In a matchup between 1 and 2 seeds the Patriots will be traveling to Denver this weekend to take on the Broncos in what could very well be the finishing touches on one, if not two, legacies. Brady vs Manning (17th edition) is a bit diminished this time around though despite the stakes above and beyond simply the AFC Championship title.
This is a game about reputations. About legacies. Really all of the Brady v. Manning matchups in the past have culminated in this final contest. Will this be a continuation of the overall trend we have seen since Brady’s ascendancy in 2001? Of the unheralded 6th round pick reaping the rewards of what seemed like Manning’s 1st overall pick birthright? Or will this be a final grand stand of an aging great? A man who can thwart the advancement of age to win in a big game where he has so often failed? A crowning achievement to cap off a tremendous career? None know now but by 7 PM on the east coast all will.
For Manning, this game means everything. He can emerge as a victor, battling against his body and time besides the Patriots, who is granted one last shot at Super Bowl glory before what is looking more and more certain as his impending retirement. For Brady this game could be another step towards immortality as the NFL’s greatest QB and a reckoning for the slights and insults hurled his way after the Deflategate scandal which, amazingly, is still ongoing.
Manning, no matter what his actual health and abilities currently are has aged from a dynamic, game changing, cannon armed field general to a game manager you feel is made of glass. I don’t even like Manning and even I’m finding myself holding my breath when he gets hit. Brady, on the other hand, is still playing at the top of his game and whereas Peyton’s role is being minimized, Brady’s has never been more prominent. The Patriots have, for all intents and purposes, abandoned the run game unless it plays into the realm of clock management. Even then they may op for a quick hit out to Amendola or Edelman (or LaFell if he’s riding a unicorn) instead of the token draw play to James White or 32 Power to Steven Jackson. The Patriots offense is squarely placed on Tom’s remarkably broad shoulders while you can’t help but feel the Broncos are trying to win in spite of Manning being the QB.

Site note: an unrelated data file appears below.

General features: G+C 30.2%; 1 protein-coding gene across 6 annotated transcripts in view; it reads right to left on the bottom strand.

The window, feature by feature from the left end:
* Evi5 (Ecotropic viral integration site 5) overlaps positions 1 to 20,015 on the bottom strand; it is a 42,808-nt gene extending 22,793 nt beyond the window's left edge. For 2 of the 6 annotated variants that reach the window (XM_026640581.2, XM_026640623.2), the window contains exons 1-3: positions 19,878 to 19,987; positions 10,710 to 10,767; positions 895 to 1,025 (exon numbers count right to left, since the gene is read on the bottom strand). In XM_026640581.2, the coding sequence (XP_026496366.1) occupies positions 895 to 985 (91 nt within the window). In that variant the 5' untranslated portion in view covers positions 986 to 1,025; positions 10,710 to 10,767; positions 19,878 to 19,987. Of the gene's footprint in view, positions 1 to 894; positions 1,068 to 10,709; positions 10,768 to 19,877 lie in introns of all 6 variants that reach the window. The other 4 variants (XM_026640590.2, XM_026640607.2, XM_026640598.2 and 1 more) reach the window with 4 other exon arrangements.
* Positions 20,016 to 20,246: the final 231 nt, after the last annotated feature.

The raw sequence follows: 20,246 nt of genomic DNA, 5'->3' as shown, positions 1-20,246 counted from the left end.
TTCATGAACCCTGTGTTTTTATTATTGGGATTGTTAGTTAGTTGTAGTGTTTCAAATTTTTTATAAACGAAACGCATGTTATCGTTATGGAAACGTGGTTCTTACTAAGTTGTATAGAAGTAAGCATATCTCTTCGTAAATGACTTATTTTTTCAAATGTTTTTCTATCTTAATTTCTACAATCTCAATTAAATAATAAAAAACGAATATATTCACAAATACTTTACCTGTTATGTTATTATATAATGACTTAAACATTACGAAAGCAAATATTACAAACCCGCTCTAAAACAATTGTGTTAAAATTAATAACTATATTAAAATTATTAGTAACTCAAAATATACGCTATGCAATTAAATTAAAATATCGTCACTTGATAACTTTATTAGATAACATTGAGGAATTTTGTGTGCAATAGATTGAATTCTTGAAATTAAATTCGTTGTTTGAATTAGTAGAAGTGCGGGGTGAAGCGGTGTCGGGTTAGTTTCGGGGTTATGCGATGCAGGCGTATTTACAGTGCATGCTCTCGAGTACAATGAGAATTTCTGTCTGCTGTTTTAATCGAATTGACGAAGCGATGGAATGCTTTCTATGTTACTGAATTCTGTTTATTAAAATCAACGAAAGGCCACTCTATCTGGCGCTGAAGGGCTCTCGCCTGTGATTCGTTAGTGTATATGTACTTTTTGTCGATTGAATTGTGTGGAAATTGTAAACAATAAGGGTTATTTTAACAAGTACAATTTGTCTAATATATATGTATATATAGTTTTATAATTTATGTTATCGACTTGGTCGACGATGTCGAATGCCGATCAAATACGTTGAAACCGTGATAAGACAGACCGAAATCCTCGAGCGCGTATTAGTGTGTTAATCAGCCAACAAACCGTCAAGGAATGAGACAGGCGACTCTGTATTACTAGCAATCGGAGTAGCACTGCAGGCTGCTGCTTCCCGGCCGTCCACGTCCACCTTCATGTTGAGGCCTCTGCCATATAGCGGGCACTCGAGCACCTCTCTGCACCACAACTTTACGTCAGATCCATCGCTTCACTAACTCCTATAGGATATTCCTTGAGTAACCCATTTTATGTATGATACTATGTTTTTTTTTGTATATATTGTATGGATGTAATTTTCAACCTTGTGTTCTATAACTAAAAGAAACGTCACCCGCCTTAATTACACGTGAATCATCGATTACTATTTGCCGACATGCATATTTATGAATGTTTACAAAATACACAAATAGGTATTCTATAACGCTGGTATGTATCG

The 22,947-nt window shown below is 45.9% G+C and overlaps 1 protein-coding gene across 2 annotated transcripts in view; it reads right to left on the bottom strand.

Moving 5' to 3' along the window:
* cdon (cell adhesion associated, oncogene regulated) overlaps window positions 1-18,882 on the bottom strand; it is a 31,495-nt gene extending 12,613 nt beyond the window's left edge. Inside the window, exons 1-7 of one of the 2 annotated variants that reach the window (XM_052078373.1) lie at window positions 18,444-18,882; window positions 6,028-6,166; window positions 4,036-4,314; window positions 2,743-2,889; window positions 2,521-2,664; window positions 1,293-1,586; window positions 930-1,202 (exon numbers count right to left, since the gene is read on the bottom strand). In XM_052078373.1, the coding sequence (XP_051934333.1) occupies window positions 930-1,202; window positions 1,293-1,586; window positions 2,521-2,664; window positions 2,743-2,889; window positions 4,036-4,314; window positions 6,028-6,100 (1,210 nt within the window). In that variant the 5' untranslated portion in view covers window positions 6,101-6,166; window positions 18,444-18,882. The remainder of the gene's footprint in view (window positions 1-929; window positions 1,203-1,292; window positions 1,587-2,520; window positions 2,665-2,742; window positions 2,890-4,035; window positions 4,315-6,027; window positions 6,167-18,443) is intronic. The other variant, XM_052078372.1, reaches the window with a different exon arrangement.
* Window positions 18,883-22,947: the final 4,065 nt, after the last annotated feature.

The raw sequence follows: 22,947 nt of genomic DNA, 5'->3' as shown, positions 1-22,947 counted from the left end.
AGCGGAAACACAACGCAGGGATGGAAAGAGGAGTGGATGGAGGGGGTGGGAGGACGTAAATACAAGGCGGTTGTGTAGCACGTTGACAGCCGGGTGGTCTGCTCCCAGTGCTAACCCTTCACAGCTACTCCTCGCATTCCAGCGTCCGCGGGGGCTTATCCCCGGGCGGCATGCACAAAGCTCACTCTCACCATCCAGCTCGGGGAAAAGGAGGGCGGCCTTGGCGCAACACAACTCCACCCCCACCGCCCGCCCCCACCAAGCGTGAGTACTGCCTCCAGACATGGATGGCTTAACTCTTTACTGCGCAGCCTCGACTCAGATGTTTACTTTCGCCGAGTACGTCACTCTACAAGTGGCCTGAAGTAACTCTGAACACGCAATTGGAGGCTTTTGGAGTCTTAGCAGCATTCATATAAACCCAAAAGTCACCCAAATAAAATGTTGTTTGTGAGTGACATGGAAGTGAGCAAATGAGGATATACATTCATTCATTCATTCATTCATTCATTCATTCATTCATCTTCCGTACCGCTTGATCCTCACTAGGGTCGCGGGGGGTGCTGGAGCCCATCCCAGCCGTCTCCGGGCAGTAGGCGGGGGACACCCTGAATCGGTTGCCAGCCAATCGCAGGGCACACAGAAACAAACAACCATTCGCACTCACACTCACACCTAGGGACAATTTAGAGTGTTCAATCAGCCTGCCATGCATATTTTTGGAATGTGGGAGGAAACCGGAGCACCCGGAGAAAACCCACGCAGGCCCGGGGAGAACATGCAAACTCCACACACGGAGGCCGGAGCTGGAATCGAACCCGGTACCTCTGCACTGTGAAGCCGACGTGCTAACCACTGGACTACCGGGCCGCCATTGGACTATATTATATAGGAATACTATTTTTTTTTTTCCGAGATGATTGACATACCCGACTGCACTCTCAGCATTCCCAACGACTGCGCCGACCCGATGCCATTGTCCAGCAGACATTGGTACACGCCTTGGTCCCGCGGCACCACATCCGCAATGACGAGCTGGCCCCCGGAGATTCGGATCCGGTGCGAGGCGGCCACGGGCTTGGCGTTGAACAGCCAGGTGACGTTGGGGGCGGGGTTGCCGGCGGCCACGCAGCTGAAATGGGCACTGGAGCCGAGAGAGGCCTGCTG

That may seem like a harsh characterization for Peyton but it only speaks of the dazzling heights he reached with his play over the course of his career. Manning was one of the all-time greats and this postseason is all about whether or not he still is. The numbers and eye test seem to say no but there is still at least one more game to be played. One more chance at affirmation. Who knows? Maybe Manning is able to cobbled together a game like he did against the Lions in September or the Packers in the first week of November. Get that last bit of magic out of his arm. I just don’t see that happening in January against the Patriots and Bill Belichick.
The craziest part about this matchup as far as #18 is concerned though? No one is talking about his proclivity for losing big games. That’s pretty rough as far as silver linings go but at least we aren’t hearing the more poignant questions about Peyton not being able to perform in big games or in the clutch. At least this time around no one will be rolling their eyes as the excuse train gets a fresh load of coal dumped into the engine. I mean we are already kind of seeing that with last weeks performance and everyone trying not to bury Manning alive bringing up the drops. Yes, 9 drops is a hefty number but almost all of the drops were within 10 yards of the line of scrimmage. These weren’t strikes that were falling through hands. These were waffling, waving, flittering balls in the short/intermediate passing game.